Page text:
Maybe cover crops could they could be dried and used as insulation for our houses and in that way sequester into our walls but then soils would not build up with the organic matter that they need and farming would be harder.
      I don't know how to fix more vegetable matter in the soil and make sure less of the matter fed in gets broken down and turned back into gaseses.

    Does manure produce less methane, a more potent global warming gass than carbon dioxide, if it is kept dry instead of in pools?
      Thats another one.
      In factory farms i have heard it is kept in pools.
      In some poor but advanced countries, as far as stopping global warming goes, they store manure in a shut vessel and use the methane  it produces for cooking.  A pot of manure buried in your yard means free cooking fuel.

        The Indians from India, dry little cakes of cowpatties mixed with staw for fuel, less methane, also less vegetable matter to better soils and help farming in poor rural India. Its all intricate.
    Cow patty ash is good for soils fertility but ash does not work to increase the water and nutrient absorption and retention of soils, that is so important in dry countries, like organic matter does.
      Cow patties are full of heavy metals so they aren't good for soils. Why are they full of heavy metals? i haven't read why yet, lead from our exhausts would be one reason.
      It seems cow patties need Paul Stamet to mycoremediate them to get  the heavy metals out of the manure, though the incredible thing his fungi do is to break down poisonous molecules that were non biodegradable, until Stamets trained fungi to do it,  like vx toxins and herbicides and pesticides, while phytoremediation, plants that absorb heavy metals which can be recovered from the harvested plants would be more to the point to get the metals out of manure.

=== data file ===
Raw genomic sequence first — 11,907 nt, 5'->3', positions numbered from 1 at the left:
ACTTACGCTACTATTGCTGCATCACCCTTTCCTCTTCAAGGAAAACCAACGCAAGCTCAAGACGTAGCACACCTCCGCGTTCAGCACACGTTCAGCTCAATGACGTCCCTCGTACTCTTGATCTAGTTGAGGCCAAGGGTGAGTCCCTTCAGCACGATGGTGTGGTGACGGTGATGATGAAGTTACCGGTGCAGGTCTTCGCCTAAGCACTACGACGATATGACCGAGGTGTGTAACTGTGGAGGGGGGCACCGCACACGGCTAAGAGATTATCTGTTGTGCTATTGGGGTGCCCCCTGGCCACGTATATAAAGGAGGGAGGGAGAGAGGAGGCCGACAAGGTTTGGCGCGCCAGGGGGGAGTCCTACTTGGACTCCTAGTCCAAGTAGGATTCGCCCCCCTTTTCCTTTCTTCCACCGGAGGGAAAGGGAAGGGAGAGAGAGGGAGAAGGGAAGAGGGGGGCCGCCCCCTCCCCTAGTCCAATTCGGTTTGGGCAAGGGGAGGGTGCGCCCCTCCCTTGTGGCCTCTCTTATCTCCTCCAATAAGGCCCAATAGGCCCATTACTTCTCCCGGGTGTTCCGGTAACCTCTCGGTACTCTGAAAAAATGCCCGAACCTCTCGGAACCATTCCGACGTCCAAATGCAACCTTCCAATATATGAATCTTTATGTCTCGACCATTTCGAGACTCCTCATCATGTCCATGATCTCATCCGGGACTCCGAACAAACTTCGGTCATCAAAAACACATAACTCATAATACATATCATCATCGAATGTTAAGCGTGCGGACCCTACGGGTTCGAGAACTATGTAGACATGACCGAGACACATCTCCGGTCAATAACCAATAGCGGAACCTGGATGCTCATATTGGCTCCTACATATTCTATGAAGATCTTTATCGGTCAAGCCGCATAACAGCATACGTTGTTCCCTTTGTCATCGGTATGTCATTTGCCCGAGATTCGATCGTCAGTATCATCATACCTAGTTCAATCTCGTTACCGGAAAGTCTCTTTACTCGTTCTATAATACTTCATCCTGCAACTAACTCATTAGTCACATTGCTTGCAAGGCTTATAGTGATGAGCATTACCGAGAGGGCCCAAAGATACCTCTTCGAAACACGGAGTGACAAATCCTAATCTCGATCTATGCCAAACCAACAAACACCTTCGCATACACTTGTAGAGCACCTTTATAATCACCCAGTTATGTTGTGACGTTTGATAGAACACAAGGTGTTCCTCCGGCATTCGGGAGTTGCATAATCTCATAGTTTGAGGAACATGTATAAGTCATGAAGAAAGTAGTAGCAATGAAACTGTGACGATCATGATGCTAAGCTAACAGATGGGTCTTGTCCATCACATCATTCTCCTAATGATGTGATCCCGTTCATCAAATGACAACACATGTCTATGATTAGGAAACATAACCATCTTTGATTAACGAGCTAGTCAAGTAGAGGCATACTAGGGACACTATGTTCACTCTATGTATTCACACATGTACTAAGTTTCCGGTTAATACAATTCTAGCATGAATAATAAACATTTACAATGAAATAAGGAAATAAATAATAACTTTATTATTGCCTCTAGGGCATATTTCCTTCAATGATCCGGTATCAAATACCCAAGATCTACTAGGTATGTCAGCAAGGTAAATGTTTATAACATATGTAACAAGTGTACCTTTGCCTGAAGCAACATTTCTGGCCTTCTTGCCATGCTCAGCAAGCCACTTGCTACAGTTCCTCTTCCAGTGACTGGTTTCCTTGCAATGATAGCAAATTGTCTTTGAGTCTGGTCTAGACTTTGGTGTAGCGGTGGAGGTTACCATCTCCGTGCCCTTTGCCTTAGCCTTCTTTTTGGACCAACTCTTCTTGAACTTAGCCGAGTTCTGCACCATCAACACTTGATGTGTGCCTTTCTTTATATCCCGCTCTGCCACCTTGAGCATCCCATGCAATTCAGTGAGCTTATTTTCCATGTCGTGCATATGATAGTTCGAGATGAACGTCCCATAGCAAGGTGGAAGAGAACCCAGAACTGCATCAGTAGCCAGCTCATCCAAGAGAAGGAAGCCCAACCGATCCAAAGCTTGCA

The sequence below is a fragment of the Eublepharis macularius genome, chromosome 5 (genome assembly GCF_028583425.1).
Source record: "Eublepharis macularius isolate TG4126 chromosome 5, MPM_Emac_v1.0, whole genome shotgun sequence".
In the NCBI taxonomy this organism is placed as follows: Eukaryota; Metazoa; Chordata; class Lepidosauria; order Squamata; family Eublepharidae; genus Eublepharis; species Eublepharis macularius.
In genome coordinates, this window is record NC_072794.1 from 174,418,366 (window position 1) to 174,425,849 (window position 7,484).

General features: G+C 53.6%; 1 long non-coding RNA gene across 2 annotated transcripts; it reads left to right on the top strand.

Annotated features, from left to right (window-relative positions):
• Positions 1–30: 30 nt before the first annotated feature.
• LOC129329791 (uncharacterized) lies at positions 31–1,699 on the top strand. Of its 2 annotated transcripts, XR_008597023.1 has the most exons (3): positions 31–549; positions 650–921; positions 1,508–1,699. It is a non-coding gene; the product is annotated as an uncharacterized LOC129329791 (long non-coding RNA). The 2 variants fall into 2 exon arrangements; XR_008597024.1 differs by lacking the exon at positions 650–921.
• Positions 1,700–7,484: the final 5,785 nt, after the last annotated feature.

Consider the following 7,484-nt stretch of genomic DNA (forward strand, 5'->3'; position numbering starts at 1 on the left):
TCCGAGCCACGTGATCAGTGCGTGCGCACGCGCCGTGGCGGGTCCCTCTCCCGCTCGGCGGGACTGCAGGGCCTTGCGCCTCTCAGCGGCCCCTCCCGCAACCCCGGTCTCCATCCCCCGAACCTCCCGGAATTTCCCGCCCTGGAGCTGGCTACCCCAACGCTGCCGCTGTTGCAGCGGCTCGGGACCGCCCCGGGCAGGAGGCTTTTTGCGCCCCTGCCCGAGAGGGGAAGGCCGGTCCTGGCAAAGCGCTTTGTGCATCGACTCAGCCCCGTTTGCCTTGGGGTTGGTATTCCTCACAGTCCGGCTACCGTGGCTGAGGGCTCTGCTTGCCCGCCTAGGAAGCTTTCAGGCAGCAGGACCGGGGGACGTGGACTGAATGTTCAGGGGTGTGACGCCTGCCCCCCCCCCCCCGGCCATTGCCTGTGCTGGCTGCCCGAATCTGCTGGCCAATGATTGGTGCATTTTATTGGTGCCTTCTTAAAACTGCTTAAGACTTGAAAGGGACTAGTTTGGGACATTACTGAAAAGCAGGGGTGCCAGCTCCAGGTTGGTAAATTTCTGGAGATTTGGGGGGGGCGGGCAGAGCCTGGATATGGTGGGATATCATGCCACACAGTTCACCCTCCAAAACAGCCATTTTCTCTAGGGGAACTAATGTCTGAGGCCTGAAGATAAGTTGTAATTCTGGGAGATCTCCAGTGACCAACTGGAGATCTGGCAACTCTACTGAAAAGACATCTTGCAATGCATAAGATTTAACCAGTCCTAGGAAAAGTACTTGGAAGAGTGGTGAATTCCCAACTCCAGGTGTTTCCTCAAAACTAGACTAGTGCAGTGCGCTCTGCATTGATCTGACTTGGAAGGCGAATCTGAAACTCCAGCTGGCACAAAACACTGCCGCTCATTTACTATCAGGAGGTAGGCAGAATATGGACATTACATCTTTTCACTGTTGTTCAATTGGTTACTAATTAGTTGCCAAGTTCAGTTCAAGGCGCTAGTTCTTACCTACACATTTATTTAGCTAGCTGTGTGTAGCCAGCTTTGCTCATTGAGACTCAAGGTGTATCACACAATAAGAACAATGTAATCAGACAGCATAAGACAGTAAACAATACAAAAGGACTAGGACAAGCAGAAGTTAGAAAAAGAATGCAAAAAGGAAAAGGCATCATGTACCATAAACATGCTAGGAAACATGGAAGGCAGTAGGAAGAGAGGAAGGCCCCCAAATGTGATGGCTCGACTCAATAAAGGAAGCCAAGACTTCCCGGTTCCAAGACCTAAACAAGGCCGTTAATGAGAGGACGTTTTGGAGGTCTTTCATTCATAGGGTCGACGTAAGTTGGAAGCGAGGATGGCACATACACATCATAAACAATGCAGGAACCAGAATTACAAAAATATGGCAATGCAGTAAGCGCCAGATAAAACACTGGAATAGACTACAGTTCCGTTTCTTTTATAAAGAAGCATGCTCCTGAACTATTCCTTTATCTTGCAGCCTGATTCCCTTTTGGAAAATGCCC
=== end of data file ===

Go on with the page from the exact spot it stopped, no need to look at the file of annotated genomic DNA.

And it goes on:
being biodegradable or not as I remember it, originally referred to whether a nociviouse molecule like a herbicide one got broken down by natural processes or went on unchanged though absorbed by plants that later rotted or passed into the body of an animal that ate the plant and passed out again, with out changing their molecular structure, as poisonouse as ever. It does not mean your amphora will be here a thousand years later, the answer to which is, so what?
   
  Water vapor is a global warming gas. Do we now need deserts that dry our atmosphere or jungles that absorb global warming gases? Stopping global warming is an intricate business. agri rose macaskie.
paul wheaton
steward

Joined: Apr 01, 2005
Posts: 15230
Location: missoula, montana (zone 4)
    ∞
I once saw something where somebody welded a j-tube setup.  Since everything was square, it would seem that that would be a smarter way to go - more mixing than if you had a round innter tube.  Plus, there would then be some metal near the initial burn spot. 

But then I got to thinking:  wouldn't it be better still if the inner layer was moderately thin metal?  After all, moderately thin metal surrounded by insulation (in the combustion chamber) would get much hotter.